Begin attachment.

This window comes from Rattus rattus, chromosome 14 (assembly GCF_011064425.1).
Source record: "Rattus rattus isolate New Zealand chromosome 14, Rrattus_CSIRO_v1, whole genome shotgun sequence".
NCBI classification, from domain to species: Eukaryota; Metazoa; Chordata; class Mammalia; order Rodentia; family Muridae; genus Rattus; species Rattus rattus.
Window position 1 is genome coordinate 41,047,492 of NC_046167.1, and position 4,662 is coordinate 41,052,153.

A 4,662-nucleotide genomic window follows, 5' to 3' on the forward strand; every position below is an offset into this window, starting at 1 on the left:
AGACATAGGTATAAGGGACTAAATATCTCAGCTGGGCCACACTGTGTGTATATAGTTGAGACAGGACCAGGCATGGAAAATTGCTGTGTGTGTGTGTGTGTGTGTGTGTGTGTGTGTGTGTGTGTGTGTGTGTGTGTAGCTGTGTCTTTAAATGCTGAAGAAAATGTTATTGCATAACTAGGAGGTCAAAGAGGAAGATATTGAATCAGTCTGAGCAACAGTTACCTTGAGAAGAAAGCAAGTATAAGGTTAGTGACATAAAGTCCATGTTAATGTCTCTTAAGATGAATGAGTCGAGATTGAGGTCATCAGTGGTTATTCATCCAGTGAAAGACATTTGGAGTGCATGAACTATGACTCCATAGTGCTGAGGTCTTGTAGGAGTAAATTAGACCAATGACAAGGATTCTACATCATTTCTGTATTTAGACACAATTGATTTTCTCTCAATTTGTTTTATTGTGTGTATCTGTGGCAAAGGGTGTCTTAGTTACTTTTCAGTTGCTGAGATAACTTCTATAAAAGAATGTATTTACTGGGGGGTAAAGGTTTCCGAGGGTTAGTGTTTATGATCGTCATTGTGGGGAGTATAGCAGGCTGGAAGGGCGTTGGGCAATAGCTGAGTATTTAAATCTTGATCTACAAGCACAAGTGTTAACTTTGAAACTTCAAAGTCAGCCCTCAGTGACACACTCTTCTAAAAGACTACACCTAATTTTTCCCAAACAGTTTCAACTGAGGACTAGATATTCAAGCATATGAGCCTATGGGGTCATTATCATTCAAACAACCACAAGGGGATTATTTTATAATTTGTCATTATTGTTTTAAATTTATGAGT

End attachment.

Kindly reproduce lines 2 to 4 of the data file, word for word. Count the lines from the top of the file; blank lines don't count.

Source record: "Rattus rattus isolate New Zealand chromosome 14, Rrattus_CSIRO_v1, whole genome shotgun sequence".
NCBI classification, from domain to species: Eukaryota; Metazoa; Chordata; class Mammalia; order Rodentia; family Muridae; genus Rattus; species Rattus rattus.
Window position 1 is genome coordinate 41,047,492 of NC_046167.1, and position 4,662 is coordinate 41,052,153.